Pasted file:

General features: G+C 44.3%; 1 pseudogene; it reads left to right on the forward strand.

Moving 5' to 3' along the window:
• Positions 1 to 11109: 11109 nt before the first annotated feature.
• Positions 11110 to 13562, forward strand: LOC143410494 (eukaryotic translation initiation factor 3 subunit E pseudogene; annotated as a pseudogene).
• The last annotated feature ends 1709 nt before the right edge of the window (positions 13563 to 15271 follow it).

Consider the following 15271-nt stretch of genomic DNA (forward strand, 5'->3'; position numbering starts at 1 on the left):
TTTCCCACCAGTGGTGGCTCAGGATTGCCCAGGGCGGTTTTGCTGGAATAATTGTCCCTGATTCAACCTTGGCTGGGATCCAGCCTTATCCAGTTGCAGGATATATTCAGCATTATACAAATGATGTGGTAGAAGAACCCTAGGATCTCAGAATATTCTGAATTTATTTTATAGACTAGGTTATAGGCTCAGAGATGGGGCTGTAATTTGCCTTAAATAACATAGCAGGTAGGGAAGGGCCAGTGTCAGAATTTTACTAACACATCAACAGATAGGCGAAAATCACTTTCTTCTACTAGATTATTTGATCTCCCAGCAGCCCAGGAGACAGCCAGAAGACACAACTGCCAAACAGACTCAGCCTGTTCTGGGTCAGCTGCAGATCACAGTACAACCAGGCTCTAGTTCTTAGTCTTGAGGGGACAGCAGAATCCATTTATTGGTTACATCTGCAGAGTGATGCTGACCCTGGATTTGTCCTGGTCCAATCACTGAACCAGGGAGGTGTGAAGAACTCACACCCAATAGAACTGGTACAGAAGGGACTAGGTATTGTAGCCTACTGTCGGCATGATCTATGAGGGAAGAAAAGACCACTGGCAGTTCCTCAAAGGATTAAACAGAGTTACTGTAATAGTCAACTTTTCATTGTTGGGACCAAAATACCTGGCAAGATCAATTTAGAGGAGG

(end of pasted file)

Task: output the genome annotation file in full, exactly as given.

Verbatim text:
General features: G+C 44.3%; 1 pseudogene; it reads left to right on the forward strand.

Moving 5' to 3' along the window:
• Positions 1 to 11109: 11109 nt before the first annotated feature.
• Positions 11110 to 13562, forward strand: LOC143410494 (eukaryotic translation initiation factor 3 subunit E pseudogene; annotated as a pseudogene).
• The last annotated feature ends 1709 nt before the right edge of the window (positions 13563 to 15271 follow it).

Consider the following 15271-nt stretch of genomic DNA (forward strand, 5'->3'; position numbering starts at 1 on the left):
TTTCCCACCAGTGGTGGCTCAGGATTGCCCAGGGCGGTTTTGCTGGAATAATTGTCCCTGATTCAACCTTGGCTGGGATCCAGCCTTATCCAGTTGCAGGATATATTCAGCATTATACAAATGATGTGGTAGAAGAACCCTAGGATCTCAGAATATTCTGAATTTATTTTATAGACTAGGTTATAGGCTCAGAGATGGGGCTGTAATTTGCCTTAAATAACATAGCAGGTAGGGAAGGGCCAGTGTCAGAATTTTACTAACACATCAACAGATAGGCGAAAATCACTTTCTTCTACTAGATTATTTGATCTCCCAGCAGCCCAGGAGACAGCCAGAAGACACAACTGCCAAACAGACTCAGCCTGTTCTGGGTCAGCTGCAGATCACAGTACAACCAGGCTCTAGTTCTTAGTCTTGAGGGGACAGCAGAATCCATTTATTGGTTACATCTGCAGAGTGATGCTGACCCTGGATTTGTCCTGGTCCAATCACTGAACCAGGGAGGTGTGAAGAACTCACACCCAATAGAACTGGTACAGAAGGGACTAGGTATTGTAGCCTACTGTCGGCATGATCTATGAGGGAAGAAAAGACCACTGGCAGTTCCTCAAAGGATTAAACAGAGTTACTGTAATAGTCAACTTTTCATTGTTGGGACCAAAATACCTGGCAAGATCAATTTAGAGGAGG